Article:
Beautiful June days are here again, and that means more sun and fun outdoors for everyone, especially the kids. But if the weather is welcome, other aspects of the season are not. If your child is sniffling, sneezing, experiencing an itchy nose and watery eyes at this time of year, chances are it’s not a cold. It’s—achoo!—allergies.
Jennifer Janco, MD
To make matters worse, the Lehigh Valley area is ranked as one of the most challenging places to live with Spring allergies in the Northeast, according to the Asthma and Allergy Foundation of America.
So what should you do if you suspect your child is suffering from seasonal allergies?
“Seeing your pediatrician is a smart thing to do,” advises Jennifer Janco, MD, Chair of Pediatrics, St. Luke’s University Health Network. “Your child’s doctor can evaluate the symptoms and recommend effective remedies. If these treatments fail to improve your child’s symptoms, then we’ll determine if your child should see an allergist.”
Dr. Janco recommends doing a little homework before your appointment with your pediatrician to get the most out the visit.
Track your child’s symptoms. You want to be prepared to talk about:
- Symptoms your child is experiencing and how severe they are
- How the symptoms affect him or her on a daily basis
- How severe they are, when they appear and if they change
- If you’ve noticed these symptoms before and at what age
- Who else in the family has allergies
Ask the right questions to get the most helpful answers. According to Dr. Janco, here are some questions you may want to bring up with your child’s doctor:
- How do you determine if my son or daughter has allergies?
- Which specific allergens seem to worsen my child’s symptoms?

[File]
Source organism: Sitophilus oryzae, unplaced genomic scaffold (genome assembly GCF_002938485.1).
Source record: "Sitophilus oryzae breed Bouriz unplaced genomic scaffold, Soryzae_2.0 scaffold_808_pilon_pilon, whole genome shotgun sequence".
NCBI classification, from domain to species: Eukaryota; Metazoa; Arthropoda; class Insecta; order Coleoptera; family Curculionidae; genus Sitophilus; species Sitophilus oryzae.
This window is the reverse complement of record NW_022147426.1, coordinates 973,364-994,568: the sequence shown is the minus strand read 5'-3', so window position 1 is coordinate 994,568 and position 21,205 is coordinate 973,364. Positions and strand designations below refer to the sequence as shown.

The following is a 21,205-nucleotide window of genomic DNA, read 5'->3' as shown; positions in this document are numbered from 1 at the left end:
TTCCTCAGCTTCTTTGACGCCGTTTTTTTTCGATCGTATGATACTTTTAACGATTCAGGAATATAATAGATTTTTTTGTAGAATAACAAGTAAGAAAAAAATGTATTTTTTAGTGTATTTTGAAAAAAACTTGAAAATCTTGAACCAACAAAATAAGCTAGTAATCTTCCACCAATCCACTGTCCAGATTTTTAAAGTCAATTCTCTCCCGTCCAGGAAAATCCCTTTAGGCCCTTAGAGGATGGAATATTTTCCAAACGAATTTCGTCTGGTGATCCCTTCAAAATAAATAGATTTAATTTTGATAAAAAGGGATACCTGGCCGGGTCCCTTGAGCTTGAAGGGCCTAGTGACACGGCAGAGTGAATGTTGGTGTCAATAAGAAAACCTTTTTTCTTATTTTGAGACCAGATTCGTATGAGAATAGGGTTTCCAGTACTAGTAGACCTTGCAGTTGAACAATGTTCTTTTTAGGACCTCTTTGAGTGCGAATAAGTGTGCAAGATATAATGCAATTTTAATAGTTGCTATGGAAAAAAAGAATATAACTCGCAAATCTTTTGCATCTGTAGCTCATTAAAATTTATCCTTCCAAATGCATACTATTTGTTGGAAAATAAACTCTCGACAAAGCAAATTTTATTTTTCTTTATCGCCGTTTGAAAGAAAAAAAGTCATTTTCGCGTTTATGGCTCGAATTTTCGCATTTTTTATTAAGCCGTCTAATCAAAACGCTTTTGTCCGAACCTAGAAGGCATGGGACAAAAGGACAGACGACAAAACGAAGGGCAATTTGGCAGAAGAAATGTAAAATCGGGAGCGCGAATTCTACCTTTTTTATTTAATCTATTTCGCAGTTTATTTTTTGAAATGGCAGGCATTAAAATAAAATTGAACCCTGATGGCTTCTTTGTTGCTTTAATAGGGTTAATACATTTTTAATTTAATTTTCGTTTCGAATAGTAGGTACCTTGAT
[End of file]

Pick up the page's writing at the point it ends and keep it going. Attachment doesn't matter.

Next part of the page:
- Will his or her allergies get better or go away over time?
- Should my son or daughter see an allergy specialist?
- Who do you recommend?
- Would children’s over-the-counter remedies possibly help?
- If I know my child has allergies, when should I start giving her/him the allergy medicine? When the season starts or when the symptoms get bothersome?
Dr. Janco and the American Academy of Pediatrics also caution parents not to assume your child is too young to develop allergies. While seasonal allergies traditionally begin to develop in preschool or early elementary school, they can appear as early as age two.
“The best advice for parents is not to try and determine on your own whether your child has allergies,” says Dr. Janco. “Your pediatrician can help identify the source of your child’s allergies and the best methods to treat them effectively.”
About St. Luke’sSt. Luke’s University Health Network (SLUHN) is a non-profit, regional, fully integrated, nationally recognized network providing services at six hospitals and more than 200 sites, primarily in Lehigh, Northampton, Carbon, Schuylkill, Bucks, Montgomery, Berks and Monroe counties in Pennsylvania and in Warren County, New Jersey.
Mariella B. Miller
Senior Director, Corporate Communications
St. Luke's University Health Network
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